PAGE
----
There are two ways to live your life — one is as though nothing is a miracle, the other is as though everything is a miracle. — Albert Einstein
Aboriginals believe in two forms of time; two parallel streams of activity. One is the daily objective activity, the other is an infinite spiritual cycle called the "dreamtime," more real than reality itself .... It was believed that some people of unusual spiritual powers had contact with the dreamtime. — Quote from the film The Last Wave by Peter Weir
I set up an awkward old camera on a street corner and ask strangers to tell me a miracle story — some moment when the veils parted, intuition trumped logic, the worlds overlapped, and dumb luck won out.
In this age of street distractions and public isolation, where we're all so fearful of each other, the surprise is how many people say yes, and are willing to share an intimacy with a stranger.
I record their story, then duck under the black cloth and focus on their magnified eyes. As they hold perfectly still, I load the film, cock the shutter. And in that suspended moment of silence, as they look honestly into the lens, the picture occurs.
Often in my discomfort, I rush and fumble, and try to fill the silence with small talk. This is a mistake — like whistling in church. People want to bring their full self to this moment, with as little distraction as possible. People want to surrender into the ceremony of the occasion.
By telling their story to someone listening deeply, then standing for an old-time portrait, this spontaneous moment between strangers meeting on an ordinary street corner transforms into a ritual of remembrance. We drop briefly into dreamtime to witness where the mystical has left its thumbprint on the mundane.
I experienced it yesterday. I went to church with my family and I've never been emotional at church. I don't know what happened, but I just got up and walked to the front — something I've never done before — and I just sat there and cried. I cried all day. I could not tell you what it was. It just happened.
The pastor called me last night, and he says, "Is anything wrong with you?" I say, "No." But later, about 10 o'clock, I called him back and say, "That's not true. I need somebody to talk to." And I think that probably saved my life. Seriously, because I'm an alcoholic, and I'm a compulsive gambler, and I'm fighting with that, and I don't think I can do it by myself. So God put a man of God in my life to tell me I'm strong enough and I can do it.
And today is a new beginning in my life.
I met my boyfriend a few months ago.
Before we were actually together, I was at a grocery store with a best friend and there was a coin on the ground, and I was like okay, if I pick up this coin and it has his year on it, then I'm going to marry him.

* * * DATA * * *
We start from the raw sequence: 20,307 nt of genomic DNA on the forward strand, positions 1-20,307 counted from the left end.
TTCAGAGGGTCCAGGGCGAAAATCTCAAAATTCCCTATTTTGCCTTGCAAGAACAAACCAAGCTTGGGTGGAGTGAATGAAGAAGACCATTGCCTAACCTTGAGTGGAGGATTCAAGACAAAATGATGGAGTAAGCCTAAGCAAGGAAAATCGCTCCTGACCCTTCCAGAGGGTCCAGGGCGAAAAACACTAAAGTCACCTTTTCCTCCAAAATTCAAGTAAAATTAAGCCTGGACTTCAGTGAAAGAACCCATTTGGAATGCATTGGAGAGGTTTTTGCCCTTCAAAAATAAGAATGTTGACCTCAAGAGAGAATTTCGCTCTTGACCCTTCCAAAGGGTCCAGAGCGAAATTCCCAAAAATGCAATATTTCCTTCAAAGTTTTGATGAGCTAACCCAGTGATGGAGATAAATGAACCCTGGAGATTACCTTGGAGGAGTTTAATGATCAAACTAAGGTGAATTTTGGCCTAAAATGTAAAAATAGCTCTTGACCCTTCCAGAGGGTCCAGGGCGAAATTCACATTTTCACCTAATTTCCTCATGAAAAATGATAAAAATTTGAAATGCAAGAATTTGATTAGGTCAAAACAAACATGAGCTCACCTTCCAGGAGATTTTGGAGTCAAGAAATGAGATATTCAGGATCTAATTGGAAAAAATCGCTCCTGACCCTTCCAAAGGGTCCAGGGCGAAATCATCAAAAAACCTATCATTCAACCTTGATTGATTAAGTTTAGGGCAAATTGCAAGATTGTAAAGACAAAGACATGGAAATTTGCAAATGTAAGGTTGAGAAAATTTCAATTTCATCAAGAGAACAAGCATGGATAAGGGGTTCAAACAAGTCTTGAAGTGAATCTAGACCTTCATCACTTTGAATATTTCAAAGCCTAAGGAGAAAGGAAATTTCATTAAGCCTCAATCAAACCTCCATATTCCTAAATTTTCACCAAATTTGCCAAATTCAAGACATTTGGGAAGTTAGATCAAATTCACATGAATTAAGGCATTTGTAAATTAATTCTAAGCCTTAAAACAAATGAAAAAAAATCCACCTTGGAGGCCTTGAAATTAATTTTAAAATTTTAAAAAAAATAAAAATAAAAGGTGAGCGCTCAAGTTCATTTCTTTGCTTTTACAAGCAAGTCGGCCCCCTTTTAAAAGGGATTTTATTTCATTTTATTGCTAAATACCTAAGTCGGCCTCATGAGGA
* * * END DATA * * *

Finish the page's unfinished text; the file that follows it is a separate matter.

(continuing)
I picked it up and it had 1990 on it. So I'm going to marry him.
Graphic Designer, Oakland
I was born with cerebral palsy. When I was four years old I had a leg extension done, where they saw your bone in half and start spreading it every day. My leg grew three inches to help me walk a lot better than I would have without it. I was one of the first kids to get that done.
My mother kept me going in the mainstream schools instead of the disabled classes with students that expected people to give them things all the time.
I see people that have cerebral palsy and are wheelchair-bound and it makes me glad every day that I can walk and talk and do most things that are normal.
I did drugs before, when I lived in Richmond. Well, I just kept on getting credit from my dealers because I thought I was getting my check soon. Then I was not sure if I was going to get my check. So they put me in a car, and they were going to kill me because I owed them money.
But the next day, thank God, the check came. I was really relieved, because they were serious about that. So after I paid them off, that was it, I changed my way of doing things. Now I drink, but I don't touch drugs no more.
I made a mistake once and got into a man's car. He took me underneath a freeway and told me to strip. But I prayed and asked the Lord to let me live.
He saw that I cried and somebody else stopped, and so then I should have run away. But I got back into the car and the man was nice enough to drop me off six blocks away from my father's house.
I think that person would have hurt me very badly if I would of took all my clothes off.
Kwanda Hood & Tahji
I was abused at eight by my mom's boyfriend. He threatened to kill me so I didn't say anything. But my mom was like one with him, and she started mistreating me like he mistreated me. So most of my childhood I was living in hell.